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KrisBlueNZ

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That's an interesting design. Thanks for the circuit description!

A small point relating to your description of programming parallel EEPROMs: it's not necessary to drive -CS low before presenting the address and data; you just need to have it low in conjunction with -WE being low, to program a byte. In fact the data sheet for the CAT28C256 says that you could even tie -WE low and use -CS to initiate a byte program operation.

First some comments on your schematic.

Your schematic shows a whole lot of rectangles connected to the outputs of the ICs. This isn't a symbol I've ever seen before. I guess they are Logicworks' way to indicate signal states? Most of them need to be connected to the socket for the device being programmed (But not the outputs of the control counter.) If you can't show them connecting to the actual programming socket, you should at least identify them with signal names (e.g. EE_A0, EE_A1 etc) and perhaps socket pin numbers. Also your OEN and CEN labels don't seem to be attached to the relevant gate outputs; they're just nearby.

It would also help if you assigned references to the ICs, so we don't have to identify them as "control counter", "address counters" etc!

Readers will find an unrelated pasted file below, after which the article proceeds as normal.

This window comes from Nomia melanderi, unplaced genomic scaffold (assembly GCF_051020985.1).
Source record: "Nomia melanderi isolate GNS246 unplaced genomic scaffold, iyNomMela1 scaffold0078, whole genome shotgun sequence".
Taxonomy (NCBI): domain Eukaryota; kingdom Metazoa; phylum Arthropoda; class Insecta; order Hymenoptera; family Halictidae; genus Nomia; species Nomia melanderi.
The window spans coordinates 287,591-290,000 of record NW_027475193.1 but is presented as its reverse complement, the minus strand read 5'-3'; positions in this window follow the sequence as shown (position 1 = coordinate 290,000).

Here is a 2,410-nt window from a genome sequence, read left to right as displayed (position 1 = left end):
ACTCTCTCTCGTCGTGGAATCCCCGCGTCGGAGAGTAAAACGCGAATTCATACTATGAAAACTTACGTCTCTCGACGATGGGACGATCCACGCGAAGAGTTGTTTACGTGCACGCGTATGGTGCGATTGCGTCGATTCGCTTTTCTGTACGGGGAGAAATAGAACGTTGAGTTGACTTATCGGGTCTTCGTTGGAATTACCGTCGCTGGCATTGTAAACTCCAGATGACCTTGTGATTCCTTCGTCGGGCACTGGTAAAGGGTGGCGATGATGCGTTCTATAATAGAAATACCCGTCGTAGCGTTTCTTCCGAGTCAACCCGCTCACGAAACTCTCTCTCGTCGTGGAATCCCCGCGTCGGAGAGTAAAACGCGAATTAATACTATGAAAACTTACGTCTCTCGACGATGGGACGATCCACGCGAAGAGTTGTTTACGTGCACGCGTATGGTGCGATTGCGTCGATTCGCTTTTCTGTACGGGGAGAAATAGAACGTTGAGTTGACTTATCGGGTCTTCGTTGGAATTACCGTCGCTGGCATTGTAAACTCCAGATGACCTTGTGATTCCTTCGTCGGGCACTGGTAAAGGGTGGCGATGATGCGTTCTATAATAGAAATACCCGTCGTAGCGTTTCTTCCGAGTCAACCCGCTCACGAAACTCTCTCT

Another small point: I don't think there's any need for the HC595's -SRCLR input to be connected to the main clear signal. You're clocking data through the shift register constantly anyway. I would tie it high to show that it's not relevant.

OK. My first concern about the design is the issue of race conditions between the control clocks and the output latch clocks in the 74HC595 and the 74HC590s. Generally when you have a clocked register feeding a clocked latch, if you clock them both at the same time, the outputs of the latch will be one clock cycle behind the register, because on the active-going clock edge, the register will take a short time before its outputs change, due to propagation delays within the register, and the latch will load the states that were present at the register's outputs just before the active clock edge, due to setup time requirements.

In other words, clocking the register and the latch from the same clock source (assuming they both clock on the same edge) normally introduces a one-clock-cycle delay.

I've used the HC595 before and I'm pretty sure that's how it will behave. I had never heard of the HC590 so I've looked at TI's data sheet, and it explicitly states that "f both clocks are connected together, the counter state always is one count ahead of the [latch] register."

This isn't necessarily a problem; it's just something you have to bear in mind, in relation to all three circuit positions (control counter, address counters, and data register) to ensure that the right data is in the right place at the right time.